Prime Minister Julia Gillard has appointed Indigenous former-Olympian Nova Peris as the lead candidate on the Labor Party’s Northern Territory (NT) Senate ticket for the September federal election. This virtually guarantees that Peris will be the first Indigenous Labor representative in the federal parliament.
This so-called “captain’s pick”, however, is cynical tokenism that will only add to Labor’s crisis. This turn to celebrity rides rough-shod over the local committed Labor members and branches and has increased the disillusionment with Labor. Labor leaders’ use of “star power” candidates like Peter Garrett, Maxine McKew and now Peris, is part of the general, long-term deterioration of Labor, desperate to find ways to try to maintain votes as it slides in the polls but remains determined to continue along its right-wing policy trajectory.
Labor in the NT
Labor has a particular problem in the NT. Its support plummeted in Aboriginal communities in NT government elections last year. The NT Labor government had smashed Aboriginal community councils, cut bilingual education programs and worked hand in glove with federal Labor to implement the NT Intervention, now re-badged as Stronger Futures.
Pre-selecting Peris is also an attempt to deflect concerns among Aboriginal rights supporters who have traditionally supported Labor, but are deeply concerned with Labor’s ongoing implementation of the racist NT Intervention. The appointment, however, will do nothing to deal with these problems. Peris herself has no history of opposition to the Intervention and has already displayed a shocking ignorance about Labor’s policies in NT Aboriginal communities.
In her first press conference in January, Peris mildly criticised the NT Intervention, saying it was forced on Aboriginal communities “without consultation”. But in the same breath she unequivocally supported Labor’s Stronger Futures legislation, saying she “looked forward to participating to make sure these programs are delivered in the right way”. But there is no “right way” to implement punitive welfare quarantining, discriminatory police powers or the denial of new housing or employment programs for the vast majority of communities.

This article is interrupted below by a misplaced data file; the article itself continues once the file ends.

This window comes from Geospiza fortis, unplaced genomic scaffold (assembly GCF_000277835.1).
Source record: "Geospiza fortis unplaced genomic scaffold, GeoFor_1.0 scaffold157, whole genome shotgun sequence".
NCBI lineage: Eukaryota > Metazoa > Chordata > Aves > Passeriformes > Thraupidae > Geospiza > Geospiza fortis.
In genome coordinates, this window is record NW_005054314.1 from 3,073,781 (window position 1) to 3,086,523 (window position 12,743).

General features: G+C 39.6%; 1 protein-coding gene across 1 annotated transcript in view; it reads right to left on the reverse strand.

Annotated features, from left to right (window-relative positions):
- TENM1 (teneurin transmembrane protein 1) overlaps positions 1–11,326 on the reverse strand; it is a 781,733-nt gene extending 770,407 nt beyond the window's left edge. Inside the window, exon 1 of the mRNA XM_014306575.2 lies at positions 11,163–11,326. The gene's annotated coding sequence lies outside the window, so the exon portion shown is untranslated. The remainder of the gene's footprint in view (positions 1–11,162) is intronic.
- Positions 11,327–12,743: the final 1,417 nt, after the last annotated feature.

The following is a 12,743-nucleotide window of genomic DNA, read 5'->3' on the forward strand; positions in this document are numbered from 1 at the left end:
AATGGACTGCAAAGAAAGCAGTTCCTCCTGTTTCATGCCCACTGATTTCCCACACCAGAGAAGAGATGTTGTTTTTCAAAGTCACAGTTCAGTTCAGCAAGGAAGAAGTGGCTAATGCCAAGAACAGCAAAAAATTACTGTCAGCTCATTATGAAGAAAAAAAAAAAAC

The “consultations” meetings on Stronger Futures were a sham. Aboriginal people at the meetings opposed it and called for resources for community-directed development.
Even more shamefully, when pushed on ABC radio about criticism of the Stronger Futures consultations, Peris said: “To be perfectly honest with you, I’m not across that area so I probably couldn’t give you a good answer on that… but I’ll be speaking a lot with Minister Jenny Macklin”.
Labor members pushed aside
There should be no tears for the Trish Crossin, the Labor Senator displaced by Peris. Crossin has presided over the Intervention’s devastation of communities. She was a fierce critic of the Howard Government’s nuclear waste dump at Muckaty in the NT, but flipped over to support the policy as soon as Labor took office.
If Gillard was seriously concerned with better Indigenous representation in parliament, she could have supported prominent Aboriginal Labor politician Marion Scrymgour, who was already challenging Crossin for pre-selection. Peris has no history campaigning for Labor and was not even a member of the Labor party when picked. Scrymgour broke party ranks to condemn the NT Intervention in 2007, labelling it a return to the days of the Welfare Board, when Aboriginal people were second-class citizens. She has also criticised the Gillard government’s “Stronger Futures” legislation, which continues key Intervention powers for a further ten years.
Reacting to the Peris appointment, Scrymgour told SBS radio: “To not even consider NT Aboriginal [Labor Party] members shows this was purely a political exercise… to make her [Gillard] look good she selected a black face.”
Scrymgour however also bears some responsibility for the deterioration of Labor’s support. She was part of the recently defeated NT government. But she also temporarily resigned in 2009 over policies that restricted funding to Aboriginal homelands.
Recent calls to renovate the Labor party have focused on empowering the rank-and-file. But Gillard’s overriding of local branches has revealed the contempt that Labor leaders have for their own members. Similar concerns were expressed by party members when Peter Garrett was parachuted into a safe seat in Maroubra in 2004.
Garrett had been a lead singer in Midnight Oil, a leading member of the Nuclear Disarmament Party and the Australian Conservation Foundation. But in a sign of what we can expect from Peris, as Environment Minister, Garrett gave the green light to more uranium projects than were approved even under Howard.